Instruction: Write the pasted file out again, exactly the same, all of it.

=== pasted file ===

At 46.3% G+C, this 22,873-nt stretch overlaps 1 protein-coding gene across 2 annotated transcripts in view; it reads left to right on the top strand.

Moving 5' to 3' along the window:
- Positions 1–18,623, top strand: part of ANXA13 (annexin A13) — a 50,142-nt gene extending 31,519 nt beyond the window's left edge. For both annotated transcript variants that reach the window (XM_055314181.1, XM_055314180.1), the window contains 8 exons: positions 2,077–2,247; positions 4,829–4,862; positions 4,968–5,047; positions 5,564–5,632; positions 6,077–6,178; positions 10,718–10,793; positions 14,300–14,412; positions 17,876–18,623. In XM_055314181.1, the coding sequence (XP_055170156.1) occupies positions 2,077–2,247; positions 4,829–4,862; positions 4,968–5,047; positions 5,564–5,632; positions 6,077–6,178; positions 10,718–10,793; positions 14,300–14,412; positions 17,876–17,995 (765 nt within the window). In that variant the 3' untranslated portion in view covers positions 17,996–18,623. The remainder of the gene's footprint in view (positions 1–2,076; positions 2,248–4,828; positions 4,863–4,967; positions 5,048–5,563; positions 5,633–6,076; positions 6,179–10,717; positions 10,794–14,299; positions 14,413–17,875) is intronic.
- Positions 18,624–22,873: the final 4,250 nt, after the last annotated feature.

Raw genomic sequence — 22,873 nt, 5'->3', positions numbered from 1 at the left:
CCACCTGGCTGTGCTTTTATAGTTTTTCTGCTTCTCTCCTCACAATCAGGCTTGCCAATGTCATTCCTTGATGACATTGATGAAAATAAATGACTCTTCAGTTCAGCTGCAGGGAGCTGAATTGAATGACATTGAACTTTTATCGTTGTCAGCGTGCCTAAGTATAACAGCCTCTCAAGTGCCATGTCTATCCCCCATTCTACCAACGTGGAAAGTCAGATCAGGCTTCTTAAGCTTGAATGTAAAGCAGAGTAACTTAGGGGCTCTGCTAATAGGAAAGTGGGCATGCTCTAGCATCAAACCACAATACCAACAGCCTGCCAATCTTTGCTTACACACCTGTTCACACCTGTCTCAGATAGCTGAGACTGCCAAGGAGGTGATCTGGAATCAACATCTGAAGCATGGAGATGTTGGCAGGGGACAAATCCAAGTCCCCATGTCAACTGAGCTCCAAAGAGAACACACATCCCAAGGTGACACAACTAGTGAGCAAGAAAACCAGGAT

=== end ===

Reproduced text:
At 46.3% G+C, this 22,873-nt stretch overlaps 1 protein-coding gene across 2 annotated transcripts in view; it reads left to right on the top strand.

Moving 5' to 3' along the window:
- Positions 1–18,623, top strand: part of ANXA13 (annexin A13) — a 50,142-nt gene extending 31,519 nt beyond the window's left edge. For both annotated transcript variants that reach the window (XM_055314181.1, XM_055314180.1), the window contains 8 exons: positions 2,077–2,247; positions 4,829–4,862; positions 4,968–5,047; positions 5,564–5,632; positions 6,077–6,178; positions 10,718–10,793; positions 14,300–14,412; positions 17,876–18,623. In XM_055314181.1, the coding sequence (XP_055170156.1) occupies positions 2,077–2,247; positions 4,829–4,862; positions 4,968–5,047; positions 5,564–5,632; positions 6,077–6,178; positions 10,718–10,793; positions 14,300–14,412; positions 17,876–17,995 (765 nt within the window). In that variant the 3' untranslated portion in view covers positions 17,996–18,623. The remainder of the gene's footprint in view (positions 1–2,076; positions 2,248–4,828; positions 4,863–4,967; positions 5,048–5,563; positions 5,633–6,076; positions 6,179–10,717; positions 10,794–14,299; positions 14,413–17,875) is intronic.
- Positions 18,624–22,873: the final 4,250 nt, after the last annotated feature.

Raw genomic sequence — 22,873 nt, 5'->3', positions numbered from 1 at the left:
CCACCTGGCTGTGCTTTTATAGTTTTTCTGCTTCTCTCCTCACAATCAGGCTTGCCAATGTCATTCCTTGATGACATTGATGAAAATAAATGACTCTTCAGTTCAGCTGCAGGGAGCTGAATTGAATGACATTGAACTTTTATCGTTGTCAGCGTGCCTAAGTATAACAGCCTCTCAAGTGCCATGTCTATCCCCCATTCTACCAACGTGGAAAGTCAGATCAGGCTTCTTAAGCTTGAATGTAAAGCAGAGTAACTTAGGGGCTCTGCTAATAGGAAAGTGGGCATGCTCTAGCATCAAACCACAATACCAACAGCCTGCCAATCTTTGCTTACACACCTGTTCACACCTGTCTCAGATAGCTGAGACTGCCAAGGAGGTGATCTGGAATCAACATCTGAAGCATGGAGATGTTGGCAGGGGACAAATCCAAGTCCCCATGTCAACTGAGCTCCAAAGAGAACACACATCCCAAGGTGACACAACTAGTGAGCAAGAAAACCAGGAT